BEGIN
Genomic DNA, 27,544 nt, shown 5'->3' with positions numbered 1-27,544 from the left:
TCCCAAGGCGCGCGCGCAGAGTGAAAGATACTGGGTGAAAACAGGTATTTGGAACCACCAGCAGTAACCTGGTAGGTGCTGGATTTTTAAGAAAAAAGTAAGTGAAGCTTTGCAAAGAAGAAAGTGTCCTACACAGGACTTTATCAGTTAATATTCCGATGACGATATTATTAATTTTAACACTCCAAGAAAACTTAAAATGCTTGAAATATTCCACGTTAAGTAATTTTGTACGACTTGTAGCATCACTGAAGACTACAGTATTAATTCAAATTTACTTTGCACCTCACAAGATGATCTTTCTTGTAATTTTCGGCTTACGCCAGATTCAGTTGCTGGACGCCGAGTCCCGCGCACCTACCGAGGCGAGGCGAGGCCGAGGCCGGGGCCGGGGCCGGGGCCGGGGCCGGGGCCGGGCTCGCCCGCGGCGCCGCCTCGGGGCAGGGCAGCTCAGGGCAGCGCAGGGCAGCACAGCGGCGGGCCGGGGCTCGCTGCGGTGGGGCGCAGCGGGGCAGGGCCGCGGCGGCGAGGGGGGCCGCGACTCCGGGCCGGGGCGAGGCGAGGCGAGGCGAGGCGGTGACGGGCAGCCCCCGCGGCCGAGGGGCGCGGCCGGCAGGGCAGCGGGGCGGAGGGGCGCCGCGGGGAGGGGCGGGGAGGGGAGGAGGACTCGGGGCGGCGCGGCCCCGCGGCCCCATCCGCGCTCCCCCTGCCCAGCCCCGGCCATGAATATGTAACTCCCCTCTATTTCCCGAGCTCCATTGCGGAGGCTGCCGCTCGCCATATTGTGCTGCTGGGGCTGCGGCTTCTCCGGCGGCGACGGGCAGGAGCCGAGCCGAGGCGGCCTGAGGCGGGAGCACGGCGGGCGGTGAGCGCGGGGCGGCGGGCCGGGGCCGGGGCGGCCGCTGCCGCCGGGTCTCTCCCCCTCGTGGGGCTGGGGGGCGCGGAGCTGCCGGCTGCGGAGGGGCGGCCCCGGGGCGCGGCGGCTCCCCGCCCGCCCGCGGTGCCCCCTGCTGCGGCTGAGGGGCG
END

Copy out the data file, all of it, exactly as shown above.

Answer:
Genomic DNA, 27,544 nt, shown 5'->3' with positions numbered 1-27,544 from the left:
TCCCAAGGCGCGCGCGCAGAGTGAAAGATACTGGGTGAAAACAGGTATTTGGAACCACCAGCAGTAACCTGGTAGGTGCTGGATTTTTAAGAAAAAAGTAAGTGAAGCTTTGCAAAGAAGAAAGTGTCCTACACAGGACTTTATCAGTTAATATTCCGATGACGATATTATTAATTTTAACACTCCAAGAAAACTTAAAATGCTTGAAATATTCCACGTTAAGTAATTTTGTACGACTTGTAGCATCACTGAAGACTACAGTATTAATTCAAATTTACTTTGCACCTCACAAGATGATCTTTCTTGTAATTTTCGGCTTACGCCAGATTCAGTTGCTGGACGCCGAGTCCCGCGCACCTACCGAGGCGAGGCGAGGCCGAGGCCGGGGCCGGGGCCGGGGCCGGGGCCGGGGCCGGGCTCGCCCGCGGCGCCGCCTCGGGGCAGGGCAGCTCAGGGCAGCGCAGGGCAGCACAGCGGCGGGCCGGGGCTCGCTGCGGTGGGGCGCAGCGGGGCAGGGCCGCGGCGGCGAGGGGGGCCGCGACTCCGGGCCGGGGCGAGGCGAGGCGAGGCGAGGCGGTGACGGGCAGCCCCCGCGGCCGAGGGGCGCGGCCGGCAGGGCAGCGGGGCGGAGGGGCGCCGCGGGGAGGGGCGGGGAGGGGAGGAGGACTCGGGGCGGCGCGGCCCCGCGGCCCCATCCGCGCTCCCCCTGCCCAGCCCCGGCCATGAATATGTAACTCCCCTCTATTTCCCGAGCTCCATTGCGGAGGCTGCCGCTCGCCATATTGTGCTGCTGGGGCTGCGGCTTCTCCGGCGGCGACGGGCAGGAGCCGAGCCGAGGCGGCCTGAGGCGGGAGCACGGCGGGCGGTGAGCGCGGGGCGGCGGGCCGGGGCCGGGGCGGCCGCTGCCGCCGGGTCTCTCCCCCTCGTGGGGCTGGGGGGCGCGGAGCTGCCGGCTGCGGAGGGGCGGCCCCGGGGCGCGGCGGCTCCCCGCCCGCCCGCGGTGCCCCCTGCTGCGGCTGAGGGGCG